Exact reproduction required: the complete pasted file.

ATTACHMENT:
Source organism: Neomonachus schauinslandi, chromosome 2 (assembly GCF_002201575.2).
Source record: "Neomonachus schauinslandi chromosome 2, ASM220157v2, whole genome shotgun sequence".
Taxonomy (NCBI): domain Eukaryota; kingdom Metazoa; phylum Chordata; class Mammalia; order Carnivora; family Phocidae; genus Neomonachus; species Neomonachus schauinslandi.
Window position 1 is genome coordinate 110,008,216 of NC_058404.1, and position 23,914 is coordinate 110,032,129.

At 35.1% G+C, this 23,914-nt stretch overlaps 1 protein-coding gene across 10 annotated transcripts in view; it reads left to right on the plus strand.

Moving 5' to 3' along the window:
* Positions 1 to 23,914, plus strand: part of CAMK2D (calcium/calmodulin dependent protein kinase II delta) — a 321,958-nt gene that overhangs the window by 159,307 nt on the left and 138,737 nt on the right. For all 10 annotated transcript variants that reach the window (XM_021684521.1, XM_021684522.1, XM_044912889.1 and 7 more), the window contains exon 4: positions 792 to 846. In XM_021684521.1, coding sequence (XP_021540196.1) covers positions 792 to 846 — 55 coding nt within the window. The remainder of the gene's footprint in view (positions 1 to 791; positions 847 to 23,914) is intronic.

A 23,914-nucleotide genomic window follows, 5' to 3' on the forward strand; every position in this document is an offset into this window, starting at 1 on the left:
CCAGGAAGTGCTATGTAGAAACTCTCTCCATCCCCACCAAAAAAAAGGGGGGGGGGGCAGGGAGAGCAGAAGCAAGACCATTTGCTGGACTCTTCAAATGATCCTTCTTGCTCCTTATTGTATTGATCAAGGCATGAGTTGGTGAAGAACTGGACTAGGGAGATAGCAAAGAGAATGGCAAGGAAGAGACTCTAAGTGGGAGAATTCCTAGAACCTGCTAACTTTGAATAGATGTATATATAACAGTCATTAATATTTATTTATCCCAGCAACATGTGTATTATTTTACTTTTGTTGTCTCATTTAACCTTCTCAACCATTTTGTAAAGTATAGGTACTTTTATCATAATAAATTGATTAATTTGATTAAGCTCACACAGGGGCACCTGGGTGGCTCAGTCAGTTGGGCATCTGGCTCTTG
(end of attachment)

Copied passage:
Source organism: Neomonachus schauinslandi, chromosome 2 (assembly GCF_002201575.2).
Source record: "Neomonachus schauinslandi chromosome 2, ASM220157v2, whole genome shotgun sequence".
Taxonomy (NCBI): domain Eukaryota; kingdom Metazoa; phylum Chordata; class Mammalia; order Carnivora; family Phocidae; genus Neomonachus; species Neomonachus schauinslandi.
Window position 1 is genome coordinate 110,008,216 of NC_058404.1, and position 23,914 is coordinate 110,032,129.

At 35.1% G+C, this 23,914-nt stretch overlaps 1 protein-coding gene across 10 annotated transcripts in view; it reads left to right on the plus strand.

Moving 5' to 3' along the window:
* Positions 1 to 23,914, plus strand: part of CAMK2D (calcium/calmodulin dependent protein kinase II delta) — a 321,958-nt gene that overhangs the window by 159,307 nt on the left and 138,737 nt on the right. For all 10 annotated transcript variants that reach the window (XM_021684521.1, XM_021684522.1, XM_044912889.1 and 7 more), the window contains exon 4: positions 792 to 846. In XM_021684521.1, coding sequence (XP_021540196.1) covers positions 792 to 846 — 55 coding nt within the window. The remainder of the gene's footprint in view (positions 1 to 791; positions 847 to 23,914) is intronic.

A 23,914-nucleotide genomic window follows, 5' to 3' on the forward strand; every position in this document is an offset into this window, starting at 1 on the left:
CCAGGAAGTGCTATGTAGAAACTCTCTCCATCCCCACCAAAAAAAAGGGGGGGGGGGCAGGGAGAGCAGAAGCAAGACCATTTGCTGGACTCTTCAAATGATCCTTCTTGCTCCTTATTGTATTGATCAAGGCATGAGTTGGTGAAGAACTGGACTAGGGAGATAGCAAAGAGAATGGCAAGGAAGAGACTCTAAGTGGGAGAATTCCTAGAACCTGCTAACTTTGAATAGATGTATATATAACAGTCATTAATATTTATTTATCCCAGCAACATGTGTATTATTTTACTTTTGTTGTCTCATTTAACCTTCTCAACCATTTTGTAAAGTATAGGTACTTTTATCATAATAAATTGATTAATTTGATTAAGCTCACACAGGGGCACCTGGGTGGCTCAGTCAGTTGGGCATCTGGCTCTTG